Creating Schedulable Program Objects

As the depth and breadth of business intelligence (BI) platforms like Crystal Enterprise grow within organizations today, one of the key challenges is the interoperability of the core BI platform with the rest of the surrounding infrastructure. There are many services that the BI platform might need to work with such as ETL tools, databases/data warehouses, Web servers, portal servers, and security and directory servers. One of the ways that Crystal Enterprise can work with these external technologies is through Program Objects.

A Program Object is a small program or link to a program published as a standard object to Crystal Enterprise. It has its own name, location in the folder structure, security permission, and all the other attributes youd expect from a standard Crystal Enterprise object. From a programmatic perspective, it is represented by an InfoObject. Generally Program Objects are only scheduled, not viewed on-demand. They are processed by the Program Job Server instead of the Report Job Server. Figure 36.4 shows creating a Program Object from the Crystal Management Console.

Figure 36.4. Creating a Program Object.

graphics/36fig04.jpg


There are three types of programs that can be run via a Program Object: an executable, a script file, or a Java program. When creating a Program Object, you simply point to the location of the file. When creating the scheduled job, you can specify arguments to the program. The types of executable files supported are .exe, .bat, and .sh. The types of script files supported are .vbs and .js. The more interesting type of Program Object is a Java program. To write a Java program that can be scheduled within Crystal Enterprise, you must implement the IProgramBase interface found in the com.crystaldecisions.sdk.plugin. desktop.program package. This interface only has a single method called run. It receives as arguments to the method: a valid IEnterpriseSession, a valid IInfoStore, and a String array consisting of the programs arguments as defined at schedule time. This is useful because you can use these objects to gain access to Crystal Enterprise without having to pass in credentials. Listing 36.1 provides an example Java Program Object that when scheduled, accepts a username as an argument and deletes all object instances that are owned by that user (in other words, all the objects that the user scheduled).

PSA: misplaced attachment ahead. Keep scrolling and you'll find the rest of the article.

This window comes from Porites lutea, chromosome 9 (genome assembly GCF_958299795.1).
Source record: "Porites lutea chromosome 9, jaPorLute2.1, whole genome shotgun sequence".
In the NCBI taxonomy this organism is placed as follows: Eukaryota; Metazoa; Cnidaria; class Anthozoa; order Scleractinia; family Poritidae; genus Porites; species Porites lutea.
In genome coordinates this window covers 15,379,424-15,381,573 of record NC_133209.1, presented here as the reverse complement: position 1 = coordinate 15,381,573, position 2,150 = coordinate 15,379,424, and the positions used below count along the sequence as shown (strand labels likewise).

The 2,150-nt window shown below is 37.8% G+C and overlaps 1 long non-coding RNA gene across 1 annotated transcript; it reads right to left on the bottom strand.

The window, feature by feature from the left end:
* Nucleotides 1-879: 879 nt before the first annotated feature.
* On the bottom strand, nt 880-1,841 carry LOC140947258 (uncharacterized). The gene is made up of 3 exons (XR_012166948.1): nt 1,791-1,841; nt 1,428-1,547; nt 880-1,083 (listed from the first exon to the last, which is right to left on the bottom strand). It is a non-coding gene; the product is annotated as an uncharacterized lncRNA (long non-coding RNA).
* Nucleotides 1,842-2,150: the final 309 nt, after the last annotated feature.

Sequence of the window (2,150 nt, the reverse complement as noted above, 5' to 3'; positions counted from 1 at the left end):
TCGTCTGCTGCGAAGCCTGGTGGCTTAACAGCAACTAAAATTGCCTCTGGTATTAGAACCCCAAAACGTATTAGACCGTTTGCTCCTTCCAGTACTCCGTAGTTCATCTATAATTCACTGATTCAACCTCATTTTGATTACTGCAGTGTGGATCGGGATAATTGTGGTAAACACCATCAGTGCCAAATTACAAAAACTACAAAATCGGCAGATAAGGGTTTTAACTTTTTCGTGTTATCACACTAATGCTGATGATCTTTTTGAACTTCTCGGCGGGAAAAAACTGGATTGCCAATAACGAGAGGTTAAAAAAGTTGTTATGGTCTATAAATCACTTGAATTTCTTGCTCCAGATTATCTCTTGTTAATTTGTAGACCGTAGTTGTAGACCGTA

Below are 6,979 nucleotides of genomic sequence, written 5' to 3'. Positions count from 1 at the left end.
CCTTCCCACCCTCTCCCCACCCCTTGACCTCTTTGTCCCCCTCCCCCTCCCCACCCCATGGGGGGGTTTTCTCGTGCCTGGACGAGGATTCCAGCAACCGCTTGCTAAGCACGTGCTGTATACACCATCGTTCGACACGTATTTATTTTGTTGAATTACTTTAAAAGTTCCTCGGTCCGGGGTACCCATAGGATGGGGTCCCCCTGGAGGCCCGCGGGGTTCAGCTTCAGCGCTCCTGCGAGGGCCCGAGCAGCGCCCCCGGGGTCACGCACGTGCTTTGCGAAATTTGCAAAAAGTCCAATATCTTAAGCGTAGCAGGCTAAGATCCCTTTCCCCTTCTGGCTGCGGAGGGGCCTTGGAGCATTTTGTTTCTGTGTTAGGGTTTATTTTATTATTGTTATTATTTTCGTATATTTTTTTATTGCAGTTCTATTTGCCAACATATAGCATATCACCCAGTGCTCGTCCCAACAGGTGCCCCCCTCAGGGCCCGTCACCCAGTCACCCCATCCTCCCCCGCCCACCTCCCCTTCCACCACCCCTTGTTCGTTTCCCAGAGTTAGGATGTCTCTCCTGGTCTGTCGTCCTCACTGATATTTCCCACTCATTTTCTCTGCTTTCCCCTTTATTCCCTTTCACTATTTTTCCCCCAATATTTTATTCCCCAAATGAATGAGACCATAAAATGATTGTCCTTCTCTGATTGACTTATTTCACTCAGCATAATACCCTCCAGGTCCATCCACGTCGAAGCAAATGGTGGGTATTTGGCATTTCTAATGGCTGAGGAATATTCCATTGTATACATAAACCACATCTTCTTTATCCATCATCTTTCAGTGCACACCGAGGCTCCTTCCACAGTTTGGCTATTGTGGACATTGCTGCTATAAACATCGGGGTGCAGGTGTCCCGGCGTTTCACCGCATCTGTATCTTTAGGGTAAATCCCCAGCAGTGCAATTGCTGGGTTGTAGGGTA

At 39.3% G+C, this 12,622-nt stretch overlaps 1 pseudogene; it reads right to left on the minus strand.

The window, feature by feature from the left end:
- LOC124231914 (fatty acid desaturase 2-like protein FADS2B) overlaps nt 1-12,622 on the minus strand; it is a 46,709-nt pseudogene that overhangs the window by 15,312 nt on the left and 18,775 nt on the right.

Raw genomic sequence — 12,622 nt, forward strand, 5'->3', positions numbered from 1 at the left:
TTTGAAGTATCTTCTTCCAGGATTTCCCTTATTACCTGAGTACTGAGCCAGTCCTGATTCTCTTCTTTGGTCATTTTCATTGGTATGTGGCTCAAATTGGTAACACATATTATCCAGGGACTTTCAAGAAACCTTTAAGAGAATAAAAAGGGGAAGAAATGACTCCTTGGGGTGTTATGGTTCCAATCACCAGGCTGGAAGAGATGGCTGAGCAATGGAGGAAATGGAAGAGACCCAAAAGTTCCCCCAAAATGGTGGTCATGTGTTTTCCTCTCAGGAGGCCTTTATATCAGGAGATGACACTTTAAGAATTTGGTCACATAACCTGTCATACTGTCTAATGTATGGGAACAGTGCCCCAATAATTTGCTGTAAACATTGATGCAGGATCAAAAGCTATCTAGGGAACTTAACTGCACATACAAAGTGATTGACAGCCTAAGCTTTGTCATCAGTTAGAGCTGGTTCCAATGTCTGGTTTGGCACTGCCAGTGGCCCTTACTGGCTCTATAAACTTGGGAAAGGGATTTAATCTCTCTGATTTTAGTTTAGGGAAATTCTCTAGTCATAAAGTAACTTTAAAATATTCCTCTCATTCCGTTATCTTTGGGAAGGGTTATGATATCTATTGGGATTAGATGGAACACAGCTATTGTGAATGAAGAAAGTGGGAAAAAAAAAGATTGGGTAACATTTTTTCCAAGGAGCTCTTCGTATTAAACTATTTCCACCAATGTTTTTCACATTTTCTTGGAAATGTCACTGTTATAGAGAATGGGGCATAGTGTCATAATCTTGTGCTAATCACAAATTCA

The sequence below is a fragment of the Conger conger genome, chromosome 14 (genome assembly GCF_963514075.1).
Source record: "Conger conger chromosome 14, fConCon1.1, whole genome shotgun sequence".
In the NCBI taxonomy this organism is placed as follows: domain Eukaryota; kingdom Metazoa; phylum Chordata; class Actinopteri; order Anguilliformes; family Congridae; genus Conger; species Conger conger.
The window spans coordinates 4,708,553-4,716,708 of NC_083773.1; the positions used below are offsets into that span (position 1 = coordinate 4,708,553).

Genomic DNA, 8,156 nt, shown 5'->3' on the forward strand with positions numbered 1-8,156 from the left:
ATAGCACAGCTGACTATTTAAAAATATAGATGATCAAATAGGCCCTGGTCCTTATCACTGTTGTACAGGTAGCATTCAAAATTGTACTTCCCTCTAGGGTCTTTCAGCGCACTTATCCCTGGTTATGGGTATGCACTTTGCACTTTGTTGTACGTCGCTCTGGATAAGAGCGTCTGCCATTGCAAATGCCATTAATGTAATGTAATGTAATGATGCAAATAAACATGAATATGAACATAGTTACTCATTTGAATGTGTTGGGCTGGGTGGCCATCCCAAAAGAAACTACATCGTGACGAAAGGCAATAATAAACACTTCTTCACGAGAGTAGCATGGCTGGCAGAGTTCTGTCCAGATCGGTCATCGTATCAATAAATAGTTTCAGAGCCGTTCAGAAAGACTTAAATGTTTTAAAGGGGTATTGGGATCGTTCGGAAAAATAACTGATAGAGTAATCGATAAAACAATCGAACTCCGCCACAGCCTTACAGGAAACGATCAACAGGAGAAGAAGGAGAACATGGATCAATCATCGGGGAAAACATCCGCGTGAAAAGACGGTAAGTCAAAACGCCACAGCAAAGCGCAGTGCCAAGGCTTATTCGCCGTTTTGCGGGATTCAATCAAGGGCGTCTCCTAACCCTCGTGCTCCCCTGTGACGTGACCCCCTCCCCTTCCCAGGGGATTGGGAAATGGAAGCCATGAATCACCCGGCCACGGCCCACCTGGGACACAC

Listing 36.1. DeleteInstances.java

import com.crystaldecisions.sdk.plugin.desktop.program.IProgramBase;

import com.crystaldecisions.sdk.framework.IEnterpriseSession;

import com.crystaldecisions.sdk.exception.SDKException;

import com.crystaldecisions.sdk.occa.infostore.*;

import java.util.Date;



public class DeleteInstances implements IProgramBase

{

 public void run(IEnterpriseSession session, IInfoStore iStore,

 String[] args) throws SDKException

 {

 String query;

 IInfoObjects infoObjects;



 Date now = new Date();

 query = "SELECT SI_ID, SI_NAME, SI_ENDTIME FROM CI_INFOOBJECTS WHERE" +

 " SI_PROGID = CrystalEnterprise.Report AND " +

 "SI_INSTANCE_OBJECT=1 AND SI_OWNER = " + args[0] + "";



 System.out.println("Executing at " + now);